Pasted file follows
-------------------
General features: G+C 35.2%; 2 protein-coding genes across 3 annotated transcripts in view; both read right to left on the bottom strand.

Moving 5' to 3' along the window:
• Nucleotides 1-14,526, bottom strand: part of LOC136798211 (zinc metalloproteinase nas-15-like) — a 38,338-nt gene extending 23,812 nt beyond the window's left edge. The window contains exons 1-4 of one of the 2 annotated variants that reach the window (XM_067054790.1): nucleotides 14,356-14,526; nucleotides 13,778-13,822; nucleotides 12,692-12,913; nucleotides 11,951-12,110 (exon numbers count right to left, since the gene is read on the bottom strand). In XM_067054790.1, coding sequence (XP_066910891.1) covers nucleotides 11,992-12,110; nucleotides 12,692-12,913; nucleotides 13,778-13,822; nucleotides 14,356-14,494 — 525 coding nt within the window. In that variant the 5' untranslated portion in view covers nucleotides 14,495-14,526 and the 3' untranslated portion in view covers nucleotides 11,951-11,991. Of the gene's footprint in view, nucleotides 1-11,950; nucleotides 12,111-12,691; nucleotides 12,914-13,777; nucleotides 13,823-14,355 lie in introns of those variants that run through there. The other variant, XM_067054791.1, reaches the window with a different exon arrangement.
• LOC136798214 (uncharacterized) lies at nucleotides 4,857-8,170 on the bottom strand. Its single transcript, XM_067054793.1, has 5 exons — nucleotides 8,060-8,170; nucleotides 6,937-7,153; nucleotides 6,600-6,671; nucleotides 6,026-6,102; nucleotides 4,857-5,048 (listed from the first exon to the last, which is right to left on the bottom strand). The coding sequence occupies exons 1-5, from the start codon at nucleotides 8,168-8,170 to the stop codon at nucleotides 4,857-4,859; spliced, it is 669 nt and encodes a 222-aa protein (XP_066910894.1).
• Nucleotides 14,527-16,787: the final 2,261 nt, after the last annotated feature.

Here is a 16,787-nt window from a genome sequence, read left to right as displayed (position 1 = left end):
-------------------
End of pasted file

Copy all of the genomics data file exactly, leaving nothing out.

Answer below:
General features: G+C 35.2%; 2 protein-coding genes across 3 annotated transcripts in view; both read right to left on the bottom strand.

Moving 5' to 3' along the window:
• Nucleotides 1-14,526, bottom strand: part of LOC136798211 (zinc metalloproteinase nas-15-like) — a 38,338-nt gene extending 23,812 nt beyond the window's left edge. The window contains exons 1-4 of one of the 2 annotated variants that reach the window (XM_067054790.1): nucleotides 14,356-14,526; nucleotides 13,778-13,822; nucleotides 12,692-12,913; nucleotides 11,951-12,110 (exon numbers count right to left, since the gene is read on the bottom strand). In XM_067054790.1, coding sequence (XP_066910891.1) covers nucleotides 11,992-12,110; nucleotides 12,692-12,913; nucleotides 13,778-13,822; nucleotides 14,356-14,494 — 525 coding nt within the window. In that variant the 5' untranslated portion in view covers nucleotides 14,495-14,526 and the 3' untranslated portion in view covers nucleotides 11,951-11,991. Of the gene's footprint in view, nucleotides 1-11,950; nucleotides 12,111-12,691; nucleotides 12,914-13,777; nucleotides 13,823-14,355 lie in introns of those variants that run through there. The other variant, XM_067054791.1, reaches the window with a different exon arrangement.
• LOC136798214 (uncharacterized) lies at nucleotides 4,857-8,170 on the bottom strand. Its single transcript, XM_067054793.1, has 5 exons — nucleotides 8,060-8,170; nucleotides 6,937-7,153; nucleotides 6,600-6,671; nucleotides 6,026-6,102; nucleotides 4,857-5,048 (listed from the first exon to the last, which is right to left on the bottom strand). The coding sequence occupies exons 1-5, from the start codon at nucleotides 8,168-8,170 to the stop codon at nucleotides 4,857-4,859; spliced, it is 669 nt and encodes a 222-aa protein (XP_066910894.1).
• Nucleotides 14,527-16,787: the final 2,261 nt, after the last annotated feature.

Here is a 16,787-nt window from a genome sequence, read left to right as displayed (position 1 = left end):